Trudeau says he does not share view that oil and gas sector is beyond saving
Canadian oil producers are slashing capital spending, laying off workers, and cutting production by tens of thousands of barrels a day
OTTAWA — Canada’s oil patch is not dead, Prime Minister Justin Trudeau said May 7, as political pressure mounted on the government not to provide any further bailouts to the struggling sector.
Trudeau was speaking a day after Green parliamentary leader Elizabeth May and Bloc Quebecois Leader Yves-Francois Blanchet both said post-COVID-19 economic investments should focus not on the oilsands of the past, but renewables of the future.
“Oil is dead,” May declared May 7 in a news conference on Parliament Hill.
Not so, said Trudeau.
“I don’t share that assessment,” Trudeau said May 7 in his daily briefing to Canadians.
Rather, said the prime minister, recovering Canada’s economy in a way that ensures climate change goals are respected will require a healthy oil sector to develop and implement the innovations that will cut greenhouse gas emissions from their products.
“I know that if we are to move forward in transforming our economy towards lower emissions and cleaner processes, workers and innovators in Alberta and across the energy sector are going to be an essential part of that transformation,” he said.
Trudeau’s words were very welcome in the suffering oil patch, said Goldy Hyder, president of the Business Council of Canada.
“What is important was to hear the prime minister rather generously in his remarks acknowledge the sector is an essential part of this transformation,” said Hyder.
He said the argument that oil is dead is simply “immature” rhetoric without any dose of reality.
Hyder said the industry needs to figure out what it needs to do to help the government reach its climate change goals. But he said that capacity to innovate is not going to be there if the oil sector crumbles under the weight of COVID-19. He urged the government to bring in more credit for the industry.
“Don’t suffocate the very capital that leads to the very innovation that addresses climate change,” said Hyder.
Canada’s oil industry was hit in March by a double whammy — the plummeting demand for oil as billions of people around the world stayed home to avoid COVID-19, and an oil price war between Saudi Arabia and Russia which saw the two continue to pump out more and more oil. The combination of the two pushed world oil prices to record lows in some places, including in Canada, where many producers already get less per barrel than others because it takes more effort to ship and refine some products from the oilsands.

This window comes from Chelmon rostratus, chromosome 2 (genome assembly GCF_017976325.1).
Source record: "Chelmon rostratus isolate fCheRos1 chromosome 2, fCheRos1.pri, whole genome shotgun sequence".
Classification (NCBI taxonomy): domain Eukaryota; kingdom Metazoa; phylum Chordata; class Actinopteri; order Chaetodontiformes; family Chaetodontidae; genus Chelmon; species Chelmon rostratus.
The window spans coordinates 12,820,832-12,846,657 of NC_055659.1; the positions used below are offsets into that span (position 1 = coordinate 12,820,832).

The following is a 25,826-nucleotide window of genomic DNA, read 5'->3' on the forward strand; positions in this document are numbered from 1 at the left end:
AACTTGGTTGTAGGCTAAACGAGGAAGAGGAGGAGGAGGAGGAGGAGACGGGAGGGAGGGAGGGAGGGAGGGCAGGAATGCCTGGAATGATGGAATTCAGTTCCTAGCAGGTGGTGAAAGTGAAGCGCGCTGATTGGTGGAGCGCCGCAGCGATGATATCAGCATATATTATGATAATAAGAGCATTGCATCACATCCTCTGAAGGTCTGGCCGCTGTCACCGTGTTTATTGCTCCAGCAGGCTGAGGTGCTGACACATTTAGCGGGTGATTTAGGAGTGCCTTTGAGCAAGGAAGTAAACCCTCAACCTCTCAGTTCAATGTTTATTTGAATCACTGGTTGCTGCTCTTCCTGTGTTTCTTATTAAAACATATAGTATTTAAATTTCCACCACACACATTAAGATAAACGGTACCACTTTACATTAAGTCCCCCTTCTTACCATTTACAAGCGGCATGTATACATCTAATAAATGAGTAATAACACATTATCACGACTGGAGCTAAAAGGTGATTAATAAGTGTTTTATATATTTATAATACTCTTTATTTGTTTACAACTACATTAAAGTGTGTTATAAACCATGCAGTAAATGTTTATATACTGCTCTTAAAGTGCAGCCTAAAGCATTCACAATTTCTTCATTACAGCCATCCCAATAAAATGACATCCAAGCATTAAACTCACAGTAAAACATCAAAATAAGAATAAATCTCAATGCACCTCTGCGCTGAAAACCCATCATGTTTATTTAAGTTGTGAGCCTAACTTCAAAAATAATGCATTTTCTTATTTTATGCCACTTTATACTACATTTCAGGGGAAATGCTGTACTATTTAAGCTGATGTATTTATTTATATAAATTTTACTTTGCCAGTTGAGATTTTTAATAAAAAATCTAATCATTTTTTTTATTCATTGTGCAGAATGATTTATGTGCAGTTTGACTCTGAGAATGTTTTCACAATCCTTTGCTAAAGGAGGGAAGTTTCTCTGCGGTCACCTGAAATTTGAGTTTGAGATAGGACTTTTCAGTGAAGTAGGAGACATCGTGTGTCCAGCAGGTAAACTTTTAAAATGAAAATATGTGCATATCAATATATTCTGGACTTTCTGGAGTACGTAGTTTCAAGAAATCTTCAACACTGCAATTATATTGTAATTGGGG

As a result, Canadian oil producers are slashing capital spending, laying off workers, and cutting production by tens of thousands of barrels a day. Major public companies are reporting multibillion-dollar losses for the first quarter. Ottawa announced a package of more than $2.7 billion in mid-April to properly remediate orphaned oil wells in Alberta and help companies curb their methane emissions. Loans of up to $60 million were made available to mid-sized producers from the Export Development Bank and Business Development Bank of Canada.
But the industry wants more, with big producers wondering if they’ll get any help and some small producers uncertain they will be able to outlast the downturn intact. Many environment activists and some of Canada’s political parties say it’s time for Ottawa to turn off the cash tap and allow the industry to die out, in favour of greener, more renewable energies.
Alberta Premier Jason Kenney has asked for as much as $20 billion as a bailout package.
Grant Bishop, associate director of research at the C.D. Howe Institute with a speciality in energy, said demand for oil will eventually peak but despite this current slowdown, that peak is not going to mean everyone stops using oil. Even as gasoline-powered vehicles are slowly replaced by battery-operated ones, oil will be used in many products from plastics to pharmaceuticals.
The right investments can take the Canadian product above and beyond as the greenest and cleanest produced in the world, which will make it more desirable.
Bishop said with oil prices not projected to go above $22 a barrel even over the next four years, some Canadian producers are not viable. He said there will need to be some consolidation in the industry, and some effort to make companies viable, and any aid from Ottawa must only go to companies who can show a path to profit.
Blanchet appeared to temper his comments on the industry somewhat, allowing that the government should help the industry return to pre-COVID-19 levels. But he said future investments should focus on renewables, and transitioning Alberta off oil into greener pastures.
May, on the other hand, underscored her comments in a piece published in Policy Magazine online May 7. As the world recovers from COVID-19, the world is not going to be looking to Canadian oil as a place to invest, she said. She said Canadian bitumen is one of the most carbon-intensive products around, and investors were already pulling away from the oilsands long before COVID-19 began to wreak its global havoc.
She said Canada would be better to take the money it has to invest and become a world leader in renewable energy.
— By Mia Rabson